Given all of this cultural destruction, the fact that western Christianity is still standing at all is a miracle that only God could be responsible for. The walls are still there. Biblical morality is still preached in pockets. In very traditional churches, they might even sing vestiges of Amazing Grace, a hymn written long before the destruction of poetry, a hymn inspired by an extremely religious-right movement to end chattel slavery. In fact, you’ll find much of the best historical English poetry was written by the religious “right”, despite the corruption of the Catholic or Anglican churches in England or, later, of the Puritan or Separatist churches in the US. Sure, the right can write poetry. Some still do. I do. Phil Wickham does (he’s a good modern songwriter). You’ll find them if your goal is to search through the post-postmodern ashes for signs that God, his church, and beauty still exist.

*Just to be clear, this is a response inspired by Insanity’s post, not an attack on hers because I get everything she’s saying and have had similar thoughts myself.

15 thoughts on “Does the Left Even Do Poetry?”

  1. This is hilariously well-said.
    I really like what I have found here so far. (I arrived via Insanity Bytes.)

    “Stream of consciousness puked on the page and then workshopped in poetry classes in universities everywhere became the true meaning of poetry, along with subjective advice akin to “I’m just not feeling that third word from the right. Maybe give it a unique spelling?”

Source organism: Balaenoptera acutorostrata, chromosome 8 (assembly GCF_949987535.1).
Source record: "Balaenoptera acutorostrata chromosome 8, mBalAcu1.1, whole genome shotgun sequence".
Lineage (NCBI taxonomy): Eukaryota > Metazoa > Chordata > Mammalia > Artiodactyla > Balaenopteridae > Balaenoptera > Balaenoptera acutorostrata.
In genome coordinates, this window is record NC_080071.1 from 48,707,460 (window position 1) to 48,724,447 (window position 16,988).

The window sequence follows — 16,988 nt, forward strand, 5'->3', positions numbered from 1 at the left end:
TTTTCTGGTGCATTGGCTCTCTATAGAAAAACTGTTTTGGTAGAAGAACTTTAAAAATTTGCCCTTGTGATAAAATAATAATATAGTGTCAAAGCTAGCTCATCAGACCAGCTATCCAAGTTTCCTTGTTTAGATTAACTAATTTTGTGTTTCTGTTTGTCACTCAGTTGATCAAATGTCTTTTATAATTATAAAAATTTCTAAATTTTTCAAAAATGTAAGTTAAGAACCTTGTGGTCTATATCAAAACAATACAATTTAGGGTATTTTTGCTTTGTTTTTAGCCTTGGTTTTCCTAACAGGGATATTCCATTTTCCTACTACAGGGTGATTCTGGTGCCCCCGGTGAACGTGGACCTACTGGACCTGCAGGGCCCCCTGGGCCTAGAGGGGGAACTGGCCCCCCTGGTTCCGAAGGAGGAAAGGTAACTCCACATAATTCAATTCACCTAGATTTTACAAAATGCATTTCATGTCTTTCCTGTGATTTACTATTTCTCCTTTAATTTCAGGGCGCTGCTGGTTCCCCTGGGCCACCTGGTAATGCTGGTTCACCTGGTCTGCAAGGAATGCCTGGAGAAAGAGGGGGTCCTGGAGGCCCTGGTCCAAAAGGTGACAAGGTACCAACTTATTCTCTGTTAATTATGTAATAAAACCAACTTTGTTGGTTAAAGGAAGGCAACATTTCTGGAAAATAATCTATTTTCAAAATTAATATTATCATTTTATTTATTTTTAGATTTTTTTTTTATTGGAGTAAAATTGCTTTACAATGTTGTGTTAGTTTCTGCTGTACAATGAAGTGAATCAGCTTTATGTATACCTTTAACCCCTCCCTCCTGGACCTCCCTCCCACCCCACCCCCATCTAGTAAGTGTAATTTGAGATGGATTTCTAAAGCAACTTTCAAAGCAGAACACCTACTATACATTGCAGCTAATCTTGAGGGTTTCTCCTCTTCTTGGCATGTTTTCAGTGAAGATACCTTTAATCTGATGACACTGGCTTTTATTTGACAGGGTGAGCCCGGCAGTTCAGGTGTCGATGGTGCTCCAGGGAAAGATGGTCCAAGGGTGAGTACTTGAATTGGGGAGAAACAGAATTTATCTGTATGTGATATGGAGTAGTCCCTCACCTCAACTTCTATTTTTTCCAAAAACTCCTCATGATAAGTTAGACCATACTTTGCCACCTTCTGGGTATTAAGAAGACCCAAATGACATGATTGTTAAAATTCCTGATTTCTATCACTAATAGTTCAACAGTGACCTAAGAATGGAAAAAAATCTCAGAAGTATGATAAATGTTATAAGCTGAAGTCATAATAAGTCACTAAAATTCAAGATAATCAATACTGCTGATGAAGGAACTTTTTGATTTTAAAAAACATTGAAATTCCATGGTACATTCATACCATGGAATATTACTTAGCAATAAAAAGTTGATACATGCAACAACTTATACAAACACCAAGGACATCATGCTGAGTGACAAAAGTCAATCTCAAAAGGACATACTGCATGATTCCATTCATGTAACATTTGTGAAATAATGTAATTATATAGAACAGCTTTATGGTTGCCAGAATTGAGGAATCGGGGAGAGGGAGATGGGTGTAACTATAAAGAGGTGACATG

This is the most poetic sanity I have found in one sentence since Sylvia What’s-her-face stuck her head in that oven. PREACH it, baby.

    BTW I spent a glorious Xmas house-sitting for a friend in Albuquerque back in the late 90s. I love the SW, lived in AZ and CO for many years, hitch-hiked all through those states…

    I will follow your blog. I struck gold here today.

    Liked by 2 people

    1. This is what happens when I try to write too quickly! I don’t quite say what I mean to say. The powers that be were trying to destruct our traditions and institutions. One of the bulwarks of our Christian culture was the scientific process. You can dumb down language, you can tear down old forms of literature, you can splatter paint on a canvas and claim it’s as good as Leonardo DaVinci, but you don’t have science if you destruct the scientific process. So they came at it from another angle and went to a secular model that removes God from the equation. It’s quite true evolution corrupted our education a long time ago. It was, in fact, used as an excuse to propagate a eugenicist philosophy that is still uneasily present to this day.

      Liked by 2 people

    1. I too like hymns. But I’d also take any number of praise songs written 30 or 40 years ago, when they were still singable. The Catholic church isn’t big on music, but they do have a combination of hymns and the occasional old-fashioned praise songs scattered throughout Mass. When I was Lutheran, it was all heavy German hymns, which are equally difficult to sing if you’re used to the Anglo/Irish style a la Fanny Crosby.

      Liked by 2 people

    2. My church continues to sing Hillsong music in spite of the scandals and wacky teaching from that particular congregation, sigh . . .
      Give me Isaac Watts and the Wesley bros any day.

      Liked by 1 person

  2. Leftoids aren’t exactly rolling out the red carpet for Christian in poetry. I don’t think they (poet-types) would really want conservative Christians writing poetry. They get triggered by nativity scenes, how are they gonna cope with a Christian writing honestly in “their” niche?

    I’m exaggerating with a lot of this. But for all the blather of inclusivity, that magically doesn’t seem to apply in this case, does it?

    Liked by 2 people

      1. Have you seen the Apologia anti abortion videos on YouTube? Not slam poetry, but they will picket abortion clinics. Some of the reactions of counter protestors are downright demonic. It reminds me we really are fighting a spiritual battle. There’s a reason people lose their minds over that subject.

        Like